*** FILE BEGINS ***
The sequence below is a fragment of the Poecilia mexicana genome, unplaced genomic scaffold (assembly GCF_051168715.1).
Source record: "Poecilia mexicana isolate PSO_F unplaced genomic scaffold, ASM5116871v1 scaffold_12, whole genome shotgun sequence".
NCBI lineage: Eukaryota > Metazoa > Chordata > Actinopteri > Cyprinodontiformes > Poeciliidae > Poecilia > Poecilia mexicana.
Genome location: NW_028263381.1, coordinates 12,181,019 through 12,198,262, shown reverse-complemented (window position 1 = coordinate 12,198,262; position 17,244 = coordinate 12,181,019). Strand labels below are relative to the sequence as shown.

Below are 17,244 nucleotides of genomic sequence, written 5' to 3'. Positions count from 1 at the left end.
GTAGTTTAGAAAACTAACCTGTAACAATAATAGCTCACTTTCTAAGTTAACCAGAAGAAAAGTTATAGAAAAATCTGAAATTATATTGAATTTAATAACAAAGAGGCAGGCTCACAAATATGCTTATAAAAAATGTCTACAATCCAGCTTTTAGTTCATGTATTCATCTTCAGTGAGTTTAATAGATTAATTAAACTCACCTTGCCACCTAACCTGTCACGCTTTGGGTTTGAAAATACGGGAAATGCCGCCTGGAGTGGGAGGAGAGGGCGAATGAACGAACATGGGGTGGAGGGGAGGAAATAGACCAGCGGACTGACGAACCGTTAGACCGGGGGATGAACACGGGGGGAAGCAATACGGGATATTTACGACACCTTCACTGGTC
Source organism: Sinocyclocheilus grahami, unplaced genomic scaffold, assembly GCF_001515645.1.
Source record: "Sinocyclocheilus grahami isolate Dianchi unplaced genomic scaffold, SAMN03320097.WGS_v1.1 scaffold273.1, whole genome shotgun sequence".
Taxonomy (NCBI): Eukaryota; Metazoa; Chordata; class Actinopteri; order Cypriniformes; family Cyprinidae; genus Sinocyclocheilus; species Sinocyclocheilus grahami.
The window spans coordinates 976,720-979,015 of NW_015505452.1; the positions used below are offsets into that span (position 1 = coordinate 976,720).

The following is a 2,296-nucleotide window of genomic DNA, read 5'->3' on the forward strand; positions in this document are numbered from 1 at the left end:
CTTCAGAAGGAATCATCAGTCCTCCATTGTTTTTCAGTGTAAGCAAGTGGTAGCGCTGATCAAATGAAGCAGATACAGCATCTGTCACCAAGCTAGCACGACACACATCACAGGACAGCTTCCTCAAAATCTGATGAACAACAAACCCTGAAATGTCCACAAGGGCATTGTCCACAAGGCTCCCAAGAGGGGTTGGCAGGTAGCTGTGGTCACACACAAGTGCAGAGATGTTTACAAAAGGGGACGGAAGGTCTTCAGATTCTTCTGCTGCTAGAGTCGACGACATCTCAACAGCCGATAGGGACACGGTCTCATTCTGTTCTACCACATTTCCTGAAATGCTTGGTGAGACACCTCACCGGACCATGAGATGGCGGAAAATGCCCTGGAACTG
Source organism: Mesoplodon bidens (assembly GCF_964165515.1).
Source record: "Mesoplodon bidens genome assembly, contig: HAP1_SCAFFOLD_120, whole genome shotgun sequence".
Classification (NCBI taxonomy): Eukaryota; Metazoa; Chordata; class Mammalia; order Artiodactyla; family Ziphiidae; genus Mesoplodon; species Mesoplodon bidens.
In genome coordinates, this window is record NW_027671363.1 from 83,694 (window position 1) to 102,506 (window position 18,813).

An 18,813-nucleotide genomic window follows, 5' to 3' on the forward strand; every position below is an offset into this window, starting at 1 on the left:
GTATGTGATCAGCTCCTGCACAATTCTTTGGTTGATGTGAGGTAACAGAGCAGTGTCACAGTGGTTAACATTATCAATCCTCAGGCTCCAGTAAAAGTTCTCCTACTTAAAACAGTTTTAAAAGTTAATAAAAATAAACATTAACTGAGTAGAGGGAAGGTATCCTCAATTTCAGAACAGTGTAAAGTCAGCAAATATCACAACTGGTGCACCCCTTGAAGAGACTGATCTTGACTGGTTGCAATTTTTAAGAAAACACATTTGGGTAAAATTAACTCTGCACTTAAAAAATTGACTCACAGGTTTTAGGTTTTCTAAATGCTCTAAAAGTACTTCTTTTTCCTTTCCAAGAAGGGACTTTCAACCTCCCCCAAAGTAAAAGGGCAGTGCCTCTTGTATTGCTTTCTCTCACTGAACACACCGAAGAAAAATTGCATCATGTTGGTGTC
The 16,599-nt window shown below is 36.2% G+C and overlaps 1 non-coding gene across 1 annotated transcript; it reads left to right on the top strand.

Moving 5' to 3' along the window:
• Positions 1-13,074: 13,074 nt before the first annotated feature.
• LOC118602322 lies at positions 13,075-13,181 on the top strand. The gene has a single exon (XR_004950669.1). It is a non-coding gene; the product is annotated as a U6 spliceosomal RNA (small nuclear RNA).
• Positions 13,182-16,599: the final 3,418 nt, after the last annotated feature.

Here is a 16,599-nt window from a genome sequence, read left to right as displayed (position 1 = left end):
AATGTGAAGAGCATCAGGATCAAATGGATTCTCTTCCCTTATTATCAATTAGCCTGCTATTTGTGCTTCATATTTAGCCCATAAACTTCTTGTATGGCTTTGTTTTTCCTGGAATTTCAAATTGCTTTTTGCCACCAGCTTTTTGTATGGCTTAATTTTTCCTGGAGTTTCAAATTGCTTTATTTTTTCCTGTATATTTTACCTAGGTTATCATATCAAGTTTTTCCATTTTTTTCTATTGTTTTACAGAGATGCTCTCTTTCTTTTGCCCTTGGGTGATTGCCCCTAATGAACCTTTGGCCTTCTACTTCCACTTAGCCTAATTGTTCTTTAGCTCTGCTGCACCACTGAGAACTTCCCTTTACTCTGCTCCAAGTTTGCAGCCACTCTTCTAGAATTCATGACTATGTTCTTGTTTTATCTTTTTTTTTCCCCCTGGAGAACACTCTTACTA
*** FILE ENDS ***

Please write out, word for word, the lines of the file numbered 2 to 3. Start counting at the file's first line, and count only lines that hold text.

Source record: "Poecilia mexicana isolate PSO_F unplaced genomic scaffold, ASM5116871v1 scaffold_12, whole genome shotgun sequence".
NCBI lineage: Eukaryota > Metazoa > Chordata > Actinopteri > Cyprinodontiformes > Poeciliidae > Poecilia > Poecilia mexicana.